The irrigation trial has been operated for seven years but still approximately 20% of blocks are to be developed. Though new blocks are yet to be connected, the trend in water saving and irrigation efficiency is quite promising. Almost 50% less drinking water demand at residential settings and significant reduction in irrigation for agricultural activities in “The Green” than surrounding suburban areas and metropolitan average clearly indicate that the trialled system will achieve its target even at the full residential development of the suburb. However, an overconsumption of groundwater that was evident in “The Green” could be linked mainly to irrigation exemptions and other once-off usage. These transitional irrigation inconsistencies, as observed in Mawson Lakes Australia [17] , would gradually settle down after the suburban areas completely developed and irrigation system fully connected. Having said that, the complete analysis for the factors and parameters associated with the success of the irrigation trial requires completion of the residential development and longitudinal data on usage and behaviour towards water and irrigation systems. Joint effort of Urban Agriculturist, water providers and urban planners.

4.2. Inherent Socio-Economic Challenges

The community perceptions were found to be positive towards the efficient irrigation system and a majority of the consumers were reported to be satisfied with the system in “The Green”. The higher level of satisfaction was mainly associated with the automatic irrigation operation, water savings, environmental benefits, and the trust on irrigation service providers. However, there were some social and economic challenges, mainly lack of clarity in institutional roles, and management of consumer expectations that need to be addressed for better management of potential alternative irrigation systems. This study shows that the fit-for-purpose irrigation with integrated land and water management brings the community members, government authorities, and service providers together to plan, implement and develop sustainable urban agricultural practices, and share mutual benefits.

4.3. Challenges in System Replication

The qualitative data analysis clearly shows that the majority of residents participated positively towards the efficient irrigation system for food production and agricultural activities at their home and community. Further, it shows an increasing awareness towards the efficient gardens and irrigation system in “The green” community. This is an important finding for the future development of urban agricultural activities with reliable efficient irrigation systems in similar location and climate across Australia.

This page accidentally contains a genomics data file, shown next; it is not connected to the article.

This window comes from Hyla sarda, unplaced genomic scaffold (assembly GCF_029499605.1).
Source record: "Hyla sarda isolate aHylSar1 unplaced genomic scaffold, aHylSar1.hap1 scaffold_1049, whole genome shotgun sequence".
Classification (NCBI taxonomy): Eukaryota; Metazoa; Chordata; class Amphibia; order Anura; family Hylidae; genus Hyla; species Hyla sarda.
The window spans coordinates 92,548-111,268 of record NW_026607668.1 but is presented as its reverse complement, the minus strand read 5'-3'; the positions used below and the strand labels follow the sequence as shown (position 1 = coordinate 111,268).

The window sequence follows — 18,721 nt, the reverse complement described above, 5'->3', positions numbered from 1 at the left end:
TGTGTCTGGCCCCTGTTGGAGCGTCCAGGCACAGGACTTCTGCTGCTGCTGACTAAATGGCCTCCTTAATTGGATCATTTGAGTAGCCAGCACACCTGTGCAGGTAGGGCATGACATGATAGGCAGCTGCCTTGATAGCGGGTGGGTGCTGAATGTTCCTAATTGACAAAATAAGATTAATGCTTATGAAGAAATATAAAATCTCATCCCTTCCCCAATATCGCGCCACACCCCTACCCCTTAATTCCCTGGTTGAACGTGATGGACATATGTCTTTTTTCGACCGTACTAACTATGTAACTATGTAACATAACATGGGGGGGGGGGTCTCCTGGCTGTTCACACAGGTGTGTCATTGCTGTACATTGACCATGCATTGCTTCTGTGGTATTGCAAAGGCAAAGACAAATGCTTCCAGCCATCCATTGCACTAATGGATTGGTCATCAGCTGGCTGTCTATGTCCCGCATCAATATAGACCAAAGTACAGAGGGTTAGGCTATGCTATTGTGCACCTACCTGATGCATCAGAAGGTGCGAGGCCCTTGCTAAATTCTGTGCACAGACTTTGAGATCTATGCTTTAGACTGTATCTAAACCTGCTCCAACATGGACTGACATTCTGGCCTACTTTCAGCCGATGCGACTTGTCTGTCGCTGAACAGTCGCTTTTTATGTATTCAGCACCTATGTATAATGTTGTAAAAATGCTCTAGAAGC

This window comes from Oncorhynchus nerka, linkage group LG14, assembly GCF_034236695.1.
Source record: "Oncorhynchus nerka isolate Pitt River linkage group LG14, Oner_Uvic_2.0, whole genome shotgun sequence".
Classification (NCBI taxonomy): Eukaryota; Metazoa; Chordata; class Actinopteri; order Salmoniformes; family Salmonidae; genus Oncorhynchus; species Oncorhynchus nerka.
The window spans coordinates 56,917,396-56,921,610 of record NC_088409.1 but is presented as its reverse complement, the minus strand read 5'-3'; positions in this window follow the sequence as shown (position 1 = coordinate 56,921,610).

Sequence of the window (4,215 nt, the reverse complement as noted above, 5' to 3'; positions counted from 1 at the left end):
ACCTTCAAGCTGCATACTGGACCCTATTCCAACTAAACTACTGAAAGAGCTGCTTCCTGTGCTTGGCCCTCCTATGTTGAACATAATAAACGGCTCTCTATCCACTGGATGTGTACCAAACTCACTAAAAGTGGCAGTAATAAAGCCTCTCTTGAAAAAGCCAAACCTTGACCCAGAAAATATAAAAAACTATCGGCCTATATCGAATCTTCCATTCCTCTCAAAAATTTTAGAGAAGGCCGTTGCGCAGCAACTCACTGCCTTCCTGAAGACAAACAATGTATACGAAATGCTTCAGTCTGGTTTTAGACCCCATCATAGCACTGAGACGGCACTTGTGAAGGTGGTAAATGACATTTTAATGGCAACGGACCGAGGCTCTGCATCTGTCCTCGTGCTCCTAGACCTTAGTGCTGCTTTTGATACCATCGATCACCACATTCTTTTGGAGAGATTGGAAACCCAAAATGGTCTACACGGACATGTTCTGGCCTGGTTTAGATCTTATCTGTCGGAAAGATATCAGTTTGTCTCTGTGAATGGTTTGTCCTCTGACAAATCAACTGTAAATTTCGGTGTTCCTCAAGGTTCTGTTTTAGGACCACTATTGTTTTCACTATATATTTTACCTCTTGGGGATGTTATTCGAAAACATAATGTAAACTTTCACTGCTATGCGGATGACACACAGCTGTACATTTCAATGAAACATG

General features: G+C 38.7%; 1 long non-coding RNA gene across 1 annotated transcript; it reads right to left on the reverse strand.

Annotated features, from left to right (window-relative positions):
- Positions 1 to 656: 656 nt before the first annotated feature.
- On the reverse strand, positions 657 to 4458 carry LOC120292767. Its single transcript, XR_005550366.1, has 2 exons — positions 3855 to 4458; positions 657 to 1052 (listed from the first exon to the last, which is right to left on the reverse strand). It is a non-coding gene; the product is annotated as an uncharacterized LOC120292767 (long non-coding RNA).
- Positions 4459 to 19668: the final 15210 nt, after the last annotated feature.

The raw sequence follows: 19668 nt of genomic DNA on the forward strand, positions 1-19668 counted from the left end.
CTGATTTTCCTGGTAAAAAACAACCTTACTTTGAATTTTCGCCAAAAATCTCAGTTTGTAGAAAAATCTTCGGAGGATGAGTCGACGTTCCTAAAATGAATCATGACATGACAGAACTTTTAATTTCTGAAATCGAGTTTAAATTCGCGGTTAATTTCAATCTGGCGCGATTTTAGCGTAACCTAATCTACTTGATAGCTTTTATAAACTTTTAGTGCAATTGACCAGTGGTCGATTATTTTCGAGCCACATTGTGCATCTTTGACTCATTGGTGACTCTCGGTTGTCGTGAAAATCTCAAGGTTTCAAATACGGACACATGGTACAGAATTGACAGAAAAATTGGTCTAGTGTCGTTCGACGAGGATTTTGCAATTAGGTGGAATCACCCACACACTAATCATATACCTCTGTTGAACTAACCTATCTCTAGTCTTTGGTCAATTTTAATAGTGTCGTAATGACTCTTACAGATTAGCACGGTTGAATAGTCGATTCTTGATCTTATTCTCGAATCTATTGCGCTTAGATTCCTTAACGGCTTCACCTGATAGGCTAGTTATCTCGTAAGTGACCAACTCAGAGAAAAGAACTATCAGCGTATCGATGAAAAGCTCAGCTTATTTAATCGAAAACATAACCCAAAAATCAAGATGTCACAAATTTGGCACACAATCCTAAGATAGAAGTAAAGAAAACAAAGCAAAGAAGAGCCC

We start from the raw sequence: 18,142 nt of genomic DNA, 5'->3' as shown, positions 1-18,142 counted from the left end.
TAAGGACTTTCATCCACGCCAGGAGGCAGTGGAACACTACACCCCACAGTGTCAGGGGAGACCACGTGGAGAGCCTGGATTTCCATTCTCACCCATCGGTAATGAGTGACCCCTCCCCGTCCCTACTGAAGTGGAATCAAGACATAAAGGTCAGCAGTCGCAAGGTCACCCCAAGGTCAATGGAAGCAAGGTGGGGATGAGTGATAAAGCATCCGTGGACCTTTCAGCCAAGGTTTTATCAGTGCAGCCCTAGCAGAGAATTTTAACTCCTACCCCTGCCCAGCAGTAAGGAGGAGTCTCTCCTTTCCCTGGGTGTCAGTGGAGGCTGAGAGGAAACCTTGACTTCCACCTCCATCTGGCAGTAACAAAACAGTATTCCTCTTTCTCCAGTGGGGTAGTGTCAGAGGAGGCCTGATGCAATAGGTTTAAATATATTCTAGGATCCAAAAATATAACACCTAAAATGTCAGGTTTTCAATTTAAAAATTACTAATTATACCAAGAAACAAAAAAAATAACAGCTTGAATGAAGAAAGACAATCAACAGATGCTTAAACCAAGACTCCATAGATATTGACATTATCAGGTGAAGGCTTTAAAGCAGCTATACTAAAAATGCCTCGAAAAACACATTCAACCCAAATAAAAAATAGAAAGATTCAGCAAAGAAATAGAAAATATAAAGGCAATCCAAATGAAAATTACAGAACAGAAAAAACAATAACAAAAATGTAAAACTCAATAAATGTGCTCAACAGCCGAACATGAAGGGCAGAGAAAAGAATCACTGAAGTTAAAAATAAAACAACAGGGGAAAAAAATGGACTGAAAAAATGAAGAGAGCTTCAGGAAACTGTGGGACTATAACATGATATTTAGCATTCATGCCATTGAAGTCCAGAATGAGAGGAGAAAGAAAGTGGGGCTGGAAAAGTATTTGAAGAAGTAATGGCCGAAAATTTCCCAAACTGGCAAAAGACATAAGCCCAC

Based on the findings of this study, alternative irrigation system sourced from rainwater has been successfully implemented in a neighbouring suburban area (Evermore Height, Alkimos). Successive new alternative irrigation projects in the Perth metropolitan and regional areas have also being formulated and developed taking Butler trial as a successful urban agriculture irrigation model [30] . These findings and successful replications clearly demonstrate that the fit-for-purpose irrigation system is instrumental in sustainable development of urban agriculture across Australia.

5. Conclusion

An alternative fit-for-purpose irrigation system was trialled in “The Green” community at Butler, Perth to understand sustainable water management for urban agriculture. The quantitative and qualitative data were collected and analyzed. The study suggested that a fit-for-purpose irrigation was a sustainable alternative for urban agriculture. Additionally, it offers significant irrigation efficiency in urban agriculture, and consequent reduction in water demand at urban residential settings. The water quality issues associated with fit-for-purpose irrigation appear to be nominal and do not affect the community acceptance. This indicates that the fit-for-purpose irrigation system with water efficient land management practices is highly encouraging for the sustainable development of urban agriculture and recreational landscaping across spatial levels.


Authors greatly acknowledge the key contribution of WA Water Corporation who provided relevant data and the fund to undertake this study. We thank Satterley Property Group for their financial contribution; Centre for Planning at Edith Cowan University for the operational management of the study. We are also grateful for Mr. Tim Perkins (Centre for Planning, ECU) and Dr. Bishnu Devkota (Infra Tech Pacific/WorleyParson, past-WA Water Corporation) for their generous comments on this paper.


*Corresponding author.

Conflicts of Interest

The authors declare no conflicts of interest.